In the years before Love hurtled the Cult to fame, Ian Astbury found himself stuck between his gothic punk and post-punk leanings.

He'd initially linked up with guitarist Billy Duffy following the dissolution of his band Southern Death Cult in 1983. Their new group was initially called Death Cult, before that was eventually shortened to the Cult, a moniker both more simple and less open to preconceptions.

The Cult's first album, 1984’s Dreamtime, was a moderate success in their native U.K. but, while a solid effort, it lacked an identifiable sonic clarity. The follow-up Love arrived on Oct. 18, 1985, changing that in one fell swoop.

Both Astbury and Duffy dispensed with the trappings of early-'80s fashion – check out the Dreamtime outfits, which looked suspiciously Duran Duran-ish – and created something which not only established the Cult as forerunners of the burgeoning hard-rock movement of the mid-'80s, but set them decidedly apart from the coming hair-metal craze.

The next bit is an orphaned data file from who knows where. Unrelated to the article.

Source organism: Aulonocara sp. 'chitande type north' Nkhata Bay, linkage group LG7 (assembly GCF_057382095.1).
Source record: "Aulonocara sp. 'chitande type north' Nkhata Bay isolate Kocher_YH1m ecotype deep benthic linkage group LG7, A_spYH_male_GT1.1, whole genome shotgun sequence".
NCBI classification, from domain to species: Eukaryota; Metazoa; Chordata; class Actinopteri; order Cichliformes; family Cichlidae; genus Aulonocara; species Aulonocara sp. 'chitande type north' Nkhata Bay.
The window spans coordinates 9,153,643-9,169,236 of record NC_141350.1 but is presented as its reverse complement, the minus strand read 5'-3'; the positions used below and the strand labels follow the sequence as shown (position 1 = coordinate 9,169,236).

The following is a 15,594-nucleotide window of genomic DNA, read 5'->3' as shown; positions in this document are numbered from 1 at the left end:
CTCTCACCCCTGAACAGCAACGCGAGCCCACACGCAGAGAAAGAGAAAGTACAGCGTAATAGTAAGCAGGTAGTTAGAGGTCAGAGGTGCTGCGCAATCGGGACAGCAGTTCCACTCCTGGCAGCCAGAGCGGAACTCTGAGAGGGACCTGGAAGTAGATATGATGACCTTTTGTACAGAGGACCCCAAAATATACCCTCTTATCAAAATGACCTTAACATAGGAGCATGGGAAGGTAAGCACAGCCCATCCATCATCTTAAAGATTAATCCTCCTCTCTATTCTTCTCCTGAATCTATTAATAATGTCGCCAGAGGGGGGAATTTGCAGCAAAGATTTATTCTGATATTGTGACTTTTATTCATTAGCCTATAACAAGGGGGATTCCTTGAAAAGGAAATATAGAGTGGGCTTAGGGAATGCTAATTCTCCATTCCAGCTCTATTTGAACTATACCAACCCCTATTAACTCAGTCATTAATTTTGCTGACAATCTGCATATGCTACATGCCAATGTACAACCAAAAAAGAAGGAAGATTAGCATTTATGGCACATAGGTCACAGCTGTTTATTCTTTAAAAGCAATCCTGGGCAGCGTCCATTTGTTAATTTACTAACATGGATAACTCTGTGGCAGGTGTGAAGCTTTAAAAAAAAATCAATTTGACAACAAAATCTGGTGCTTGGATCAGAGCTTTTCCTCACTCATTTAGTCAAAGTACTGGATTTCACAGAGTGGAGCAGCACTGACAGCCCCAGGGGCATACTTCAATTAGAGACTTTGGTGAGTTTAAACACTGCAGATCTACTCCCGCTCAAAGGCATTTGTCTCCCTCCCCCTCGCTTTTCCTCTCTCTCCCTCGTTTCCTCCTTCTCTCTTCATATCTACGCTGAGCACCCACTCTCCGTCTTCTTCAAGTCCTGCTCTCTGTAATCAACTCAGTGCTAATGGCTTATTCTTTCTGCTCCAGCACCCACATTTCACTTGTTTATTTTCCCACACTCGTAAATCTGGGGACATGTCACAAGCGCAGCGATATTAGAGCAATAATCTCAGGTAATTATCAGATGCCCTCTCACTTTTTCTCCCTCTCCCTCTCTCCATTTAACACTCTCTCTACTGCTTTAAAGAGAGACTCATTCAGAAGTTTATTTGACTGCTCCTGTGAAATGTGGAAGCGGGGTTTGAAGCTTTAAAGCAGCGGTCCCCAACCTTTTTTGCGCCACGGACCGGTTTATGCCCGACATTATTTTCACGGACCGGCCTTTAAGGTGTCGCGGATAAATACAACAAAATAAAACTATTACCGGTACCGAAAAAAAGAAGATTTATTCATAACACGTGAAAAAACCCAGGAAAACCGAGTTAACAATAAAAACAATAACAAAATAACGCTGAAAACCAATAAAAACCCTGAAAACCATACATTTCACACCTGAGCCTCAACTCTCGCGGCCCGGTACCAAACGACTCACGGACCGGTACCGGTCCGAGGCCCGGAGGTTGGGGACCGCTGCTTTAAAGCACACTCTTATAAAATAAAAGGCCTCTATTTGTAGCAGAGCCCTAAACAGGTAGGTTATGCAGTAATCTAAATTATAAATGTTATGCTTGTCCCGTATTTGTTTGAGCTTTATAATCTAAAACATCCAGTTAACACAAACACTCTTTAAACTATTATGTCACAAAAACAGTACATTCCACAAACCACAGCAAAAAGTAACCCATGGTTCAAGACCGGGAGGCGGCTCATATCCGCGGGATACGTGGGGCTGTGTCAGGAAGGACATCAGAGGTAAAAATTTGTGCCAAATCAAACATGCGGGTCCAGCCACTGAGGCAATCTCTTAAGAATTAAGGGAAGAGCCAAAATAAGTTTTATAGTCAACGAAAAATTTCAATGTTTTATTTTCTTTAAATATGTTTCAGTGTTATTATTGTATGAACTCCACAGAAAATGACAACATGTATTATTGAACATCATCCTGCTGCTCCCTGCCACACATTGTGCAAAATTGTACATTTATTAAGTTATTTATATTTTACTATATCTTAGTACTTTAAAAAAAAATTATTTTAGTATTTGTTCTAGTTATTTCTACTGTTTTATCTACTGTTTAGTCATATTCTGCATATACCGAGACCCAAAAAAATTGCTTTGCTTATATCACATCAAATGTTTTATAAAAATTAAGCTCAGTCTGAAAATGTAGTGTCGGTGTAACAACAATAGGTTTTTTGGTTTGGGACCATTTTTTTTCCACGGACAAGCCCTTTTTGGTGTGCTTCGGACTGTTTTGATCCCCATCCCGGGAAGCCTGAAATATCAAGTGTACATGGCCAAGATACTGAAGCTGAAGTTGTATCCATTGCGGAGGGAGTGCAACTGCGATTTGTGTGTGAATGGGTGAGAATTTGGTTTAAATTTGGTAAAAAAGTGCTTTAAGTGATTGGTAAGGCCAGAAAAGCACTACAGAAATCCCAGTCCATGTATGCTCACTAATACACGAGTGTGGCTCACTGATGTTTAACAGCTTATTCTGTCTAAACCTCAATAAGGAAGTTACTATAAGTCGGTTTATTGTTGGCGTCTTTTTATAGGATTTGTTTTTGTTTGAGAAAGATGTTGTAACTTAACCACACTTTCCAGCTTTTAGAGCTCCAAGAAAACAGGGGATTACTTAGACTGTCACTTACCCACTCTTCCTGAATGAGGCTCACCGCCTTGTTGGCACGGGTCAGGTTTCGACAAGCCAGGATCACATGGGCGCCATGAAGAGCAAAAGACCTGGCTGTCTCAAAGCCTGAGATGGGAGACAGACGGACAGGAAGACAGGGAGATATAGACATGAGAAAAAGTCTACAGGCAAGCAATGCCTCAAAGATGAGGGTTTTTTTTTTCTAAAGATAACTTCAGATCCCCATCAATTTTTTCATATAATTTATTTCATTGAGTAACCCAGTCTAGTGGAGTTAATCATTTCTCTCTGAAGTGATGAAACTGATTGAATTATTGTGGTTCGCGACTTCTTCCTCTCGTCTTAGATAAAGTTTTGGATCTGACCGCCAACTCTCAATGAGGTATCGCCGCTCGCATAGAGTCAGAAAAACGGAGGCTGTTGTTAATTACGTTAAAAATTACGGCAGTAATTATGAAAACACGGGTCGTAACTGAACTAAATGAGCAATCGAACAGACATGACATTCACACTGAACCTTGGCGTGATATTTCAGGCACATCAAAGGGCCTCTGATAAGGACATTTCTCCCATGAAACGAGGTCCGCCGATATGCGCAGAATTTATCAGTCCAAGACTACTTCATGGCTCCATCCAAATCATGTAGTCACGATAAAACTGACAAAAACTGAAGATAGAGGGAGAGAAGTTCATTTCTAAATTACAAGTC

Love is a borderline work of art that, had it been pushed by a major label, could have shifted the culture of music by leaps and bounds. “She Sells Sanctuary” is hands down one of the greatest rock epics. It’s got that slow-build beginning, tough-love intro and catchy-as-hell Ian Astbury enunciation, “Make my back, make my back burn, yeah-yeah.” The fire in his eyes hits most prominently in songs like “Rain,” “Revolution,” “Phoenix” and the title track. Sure, there’s a point where it delves into Ian Astbury’s Native American tribal leanings, but it’s never detrimental.

At different times over the years, Astbury has had a love/hate relationship with Love, but there remains little dispute about what it did as a breakthrough moment for the Cult.

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